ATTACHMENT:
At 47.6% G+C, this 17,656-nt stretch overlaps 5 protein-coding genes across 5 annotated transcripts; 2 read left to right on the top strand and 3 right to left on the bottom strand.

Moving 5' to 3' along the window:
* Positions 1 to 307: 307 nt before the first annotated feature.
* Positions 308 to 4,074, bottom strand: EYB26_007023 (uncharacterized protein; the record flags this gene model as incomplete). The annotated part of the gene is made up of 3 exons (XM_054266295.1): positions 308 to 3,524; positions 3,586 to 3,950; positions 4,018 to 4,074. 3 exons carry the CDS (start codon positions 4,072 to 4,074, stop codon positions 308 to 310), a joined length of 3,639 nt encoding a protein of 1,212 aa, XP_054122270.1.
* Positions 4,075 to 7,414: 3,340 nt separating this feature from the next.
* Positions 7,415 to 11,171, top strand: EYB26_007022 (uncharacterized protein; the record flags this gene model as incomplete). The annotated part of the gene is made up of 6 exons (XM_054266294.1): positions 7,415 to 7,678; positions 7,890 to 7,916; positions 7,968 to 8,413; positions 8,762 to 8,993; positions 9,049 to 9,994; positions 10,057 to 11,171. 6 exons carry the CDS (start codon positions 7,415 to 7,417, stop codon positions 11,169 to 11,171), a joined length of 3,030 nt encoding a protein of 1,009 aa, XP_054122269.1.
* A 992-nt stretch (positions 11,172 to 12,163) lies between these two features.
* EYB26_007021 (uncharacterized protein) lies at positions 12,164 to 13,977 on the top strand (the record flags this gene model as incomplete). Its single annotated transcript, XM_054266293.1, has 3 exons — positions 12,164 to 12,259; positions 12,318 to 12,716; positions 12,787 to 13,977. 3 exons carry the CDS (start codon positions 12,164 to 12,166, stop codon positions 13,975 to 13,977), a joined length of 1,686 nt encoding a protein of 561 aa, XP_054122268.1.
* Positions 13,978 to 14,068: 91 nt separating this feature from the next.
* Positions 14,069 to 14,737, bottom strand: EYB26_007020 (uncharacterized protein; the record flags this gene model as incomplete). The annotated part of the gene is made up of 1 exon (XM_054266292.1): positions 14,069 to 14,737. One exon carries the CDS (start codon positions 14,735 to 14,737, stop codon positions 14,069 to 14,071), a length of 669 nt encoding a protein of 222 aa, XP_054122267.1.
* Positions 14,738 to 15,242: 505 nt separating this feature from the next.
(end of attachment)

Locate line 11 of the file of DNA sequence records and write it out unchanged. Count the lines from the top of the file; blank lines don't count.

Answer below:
* Positions 14,738 to 15,242: 505 nt separating this feature from the next.